ETUC position on the European Commission's Anti Tax Avoidance Package

ETUC position on the European Commission’s Anti Tax Avoidance Package

Adopted at the Extraordinary Executive Committee on 13 April 2016.


On 28 January 2016, the European Commission released its Anti Tax Avoidance Package which aims to prevent aggressive tax planning, increase tax transparency and create a level playing field for businesses. The package consists mainly of an Anti Tax Avoidance Directive, a Recommendation on Tax Treaties, a revision of the Administrative Cooperation Directive and a Communication on the External Strategy. The ETUC believes that it is urgent to take action against tax avoidance and therefore welcomes these new measures.

The package also sets out to implement the standards approved by the OECD in autumn 2015, particularly to address tax-base erosion and profit shifting (BEPS). It is also referring to the Common Consolidated Corporate Tax Base (CCCTB) as a single set of rules that companies operating within the EU could use to calculate their taxable income and therefore as a tool to prevent profit shifting. The ETUC is calling on the Commission to quickly come up with a proposal for a mandatory CCCTB with a minimum rate of 25 per cent.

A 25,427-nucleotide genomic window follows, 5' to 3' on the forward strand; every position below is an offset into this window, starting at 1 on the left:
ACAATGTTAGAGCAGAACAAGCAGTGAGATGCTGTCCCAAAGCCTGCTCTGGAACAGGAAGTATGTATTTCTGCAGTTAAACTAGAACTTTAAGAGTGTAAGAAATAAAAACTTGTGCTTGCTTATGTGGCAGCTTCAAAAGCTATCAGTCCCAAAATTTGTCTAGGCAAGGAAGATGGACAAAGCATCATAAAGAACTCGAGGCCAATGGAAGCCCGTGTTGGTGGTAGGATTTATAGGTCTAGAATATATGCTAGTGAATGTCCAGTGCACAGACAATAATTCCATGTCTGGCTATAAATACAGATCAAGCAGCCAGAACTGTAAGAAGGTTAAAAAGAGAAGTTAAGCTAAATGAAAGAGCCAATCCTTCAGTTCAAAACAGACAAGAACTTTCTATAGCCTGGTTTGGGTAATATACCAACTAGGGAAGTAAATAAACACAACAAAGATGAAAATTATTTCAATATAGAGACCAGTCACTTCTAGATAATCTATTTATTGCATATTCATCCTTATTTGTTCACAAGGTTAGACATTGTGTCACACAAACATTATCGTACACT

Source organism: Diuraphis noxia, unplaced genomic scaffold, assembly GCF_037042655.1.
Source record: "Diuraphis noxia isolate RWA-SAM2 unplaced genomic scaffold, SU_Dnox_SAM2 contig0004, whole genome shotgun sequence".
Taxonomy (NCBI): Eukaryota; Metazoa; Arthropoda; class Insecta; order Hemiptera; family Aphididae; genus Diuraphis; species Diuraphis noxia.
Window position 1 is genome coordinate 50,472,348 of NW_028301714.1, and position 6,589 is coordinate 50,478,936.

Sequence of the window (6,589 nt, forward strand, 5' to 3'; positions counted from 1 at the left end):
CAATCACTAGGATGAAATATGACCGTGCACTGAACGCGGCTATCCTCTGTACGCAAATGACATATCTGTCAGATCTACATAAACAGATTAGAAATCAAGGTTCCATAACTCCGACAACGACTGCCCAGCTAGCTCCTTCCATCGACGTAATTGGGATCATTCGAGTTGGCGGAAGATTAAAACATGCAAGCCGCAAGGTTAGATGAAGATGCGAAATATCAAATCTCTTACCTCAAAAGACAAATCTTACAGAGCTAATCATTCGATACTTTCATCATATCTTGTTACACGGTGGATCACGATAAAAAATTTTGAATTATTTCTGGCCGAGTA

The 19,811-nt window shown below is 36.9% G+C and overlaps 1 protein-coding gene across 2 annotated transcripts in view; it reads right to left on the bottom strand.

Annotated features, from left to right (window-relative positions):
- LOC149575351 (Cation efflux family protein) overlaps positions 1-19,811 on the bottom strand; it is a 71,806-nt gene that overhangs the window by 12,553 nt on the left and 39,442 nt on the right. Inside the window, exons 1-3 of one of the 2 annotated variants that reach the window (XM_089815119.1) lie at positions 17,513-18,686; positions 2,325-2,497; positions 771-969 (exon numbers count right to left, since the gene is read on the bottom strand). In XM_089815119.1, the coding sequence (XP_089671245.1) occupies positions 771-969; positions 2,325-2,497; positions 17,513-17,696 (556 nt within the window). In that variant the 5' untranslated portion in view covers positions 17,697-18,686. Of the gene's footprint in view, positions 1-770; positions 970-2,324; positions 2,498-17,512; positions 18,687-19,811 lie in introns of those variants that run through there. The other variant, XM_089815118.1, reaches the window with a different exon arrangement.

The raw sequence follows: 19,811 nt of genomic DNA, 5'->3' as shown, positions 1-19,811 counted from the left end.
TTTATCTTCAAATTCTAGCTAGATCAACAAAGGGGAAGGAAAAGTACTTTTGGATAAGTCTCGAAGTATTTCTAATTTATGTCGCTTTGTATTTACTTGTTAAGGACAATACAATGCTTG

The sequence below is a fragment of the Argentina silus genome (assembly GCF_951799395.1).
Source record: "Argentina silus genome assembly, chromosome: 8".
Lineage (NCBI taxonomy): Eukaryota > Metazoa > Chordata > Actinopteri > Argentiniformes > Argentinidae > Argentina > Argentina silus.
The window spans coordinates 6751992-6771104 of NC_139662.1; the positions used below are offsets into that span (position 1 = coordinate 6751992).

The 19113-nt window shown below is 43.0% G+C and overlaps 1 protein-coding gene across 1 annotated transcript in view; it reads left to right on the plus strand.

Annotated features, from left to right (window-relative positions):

Although the ETUC welcomes the initiative, we believe that important concerns remain unanswered by the Commission’s package. The magnitude of tax avoidance makes this an urgent issue to address. The European Parliament Research Service estimates that the European Union is losing about €70 billion of tax revenue each year as a consequence of tax avoidance practices[1], representing slightly more than 16% of public investment in the EU or, for example, 90% of public investment in France and 110% of public investment in Germany. The recent revelations in the Panama Papers suggest that the real amount is significantly higher. Therefore, the ETUC calls upon the Commission to arrange for an independent expert to carry out an investigation into the actual amount of lost tax revenues, in order to expose the true magnitude of tax avoidance and evasion, both legal and illegal.

While the ETUC supports the proposal to introduce country-by-country reports to tax authorities from multinationals, we regret that the Commission does not propose to make them public. If reports were public, this would allow trade unions, NGOs and other interested parties to take part in the debate on taxes paid by each multinational company in each country, enabling abusive practices and allowances to be detected.